Going through all those boxes of files documenting my entire life is like going through a list of things left undone, revisiting dreams that failed miserably and reliving experiences that failed to live up to my expectations.
Even organizing my desk supplies is revealing. I gathered up bags and bags of pens and highlighters scattered all over the house – hard evidence of disorganization and indulgences. Apparently instead of looking for a pen – Cliff and I would buy new ones to replenish the cups of pens beside every lamp stand and on every tiny writing nook.
Then there are all those cupboards of pie plates! Why? I never baked pies! Now the plates point out my lack of interest in the kitchen and become guilty reminders of baking skills and challenges I should have pursued.
My personal piles of memories are bad enough – but going through Cliff’s personal belongings is like walking down a trail of regrets. When I rummage through the evidence of his quest for healing, I wonder why I wasn’t more aware and more supportive.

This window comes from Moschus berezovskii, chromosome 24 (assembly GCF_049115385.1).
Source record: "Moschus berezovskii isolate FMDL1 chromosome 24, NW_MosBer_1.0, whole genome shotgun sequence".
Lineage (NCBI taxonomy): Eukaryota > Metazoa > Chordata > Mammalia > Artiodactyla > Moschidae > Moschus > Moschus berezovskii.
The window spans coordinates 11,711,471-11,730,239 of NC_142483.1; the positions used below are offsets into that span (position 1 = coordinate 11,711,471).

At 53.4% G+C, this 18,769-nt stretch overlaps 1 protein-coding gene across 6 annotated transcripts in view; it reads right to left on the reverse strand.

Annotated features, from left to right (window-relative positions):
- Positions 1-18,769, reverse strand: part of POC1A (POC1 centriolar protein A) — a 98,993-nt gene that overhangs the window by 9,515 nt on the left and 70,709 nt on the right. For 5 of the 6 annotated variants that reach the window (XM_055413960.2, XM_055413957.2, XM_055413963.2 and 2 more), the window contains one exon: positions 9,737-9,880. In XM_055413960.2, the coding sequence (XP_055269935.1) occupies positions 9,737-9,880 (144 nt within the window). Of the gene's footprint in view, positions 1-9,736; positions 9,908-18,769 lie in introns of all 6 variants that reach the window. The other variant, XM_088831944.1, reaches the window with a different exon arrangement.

When I see his working sketches and other evidence of an artist hard at work, I wonder why I didn’t encourage him more.
And then there are the piles of letters and cards addressed to both of us that we had received over the years dating right back to the murder of our daughter. They are beautiful cards with wonderful words – many I never answered but I kept them all. The intentions were there – the guilt remains – a thick layer of dusty guilt.
I had one month to downsize. After the book launch, I had December to do it all.
The Christmas season was lost in a messy fog of conflicting emotions. but I did it. By New Years I had sorted it out - all of it into garbage, good will or reorganized downsized storage.
I’m so glad I believe in forgiveness. I needed every ounce of it for myself. I would never have been able to complete it without murmuring the words –"please forgive me" - over me and over again.
It’s hard work transforming the layers of guilt haunting the task of downsizing into something beautiful but worth it because in the middle of each regret there is some learning, some memory that is worth it all…. like the bundle of high school letters I found. Wow! What a memory!
"Forgiving does not erase the bitter past. A healed memory is not a deleted memory. Instead, forgiving what we cannot forget creates a new way to remember. We change the memory of our past into a hope for our future." - Lewis B Smedes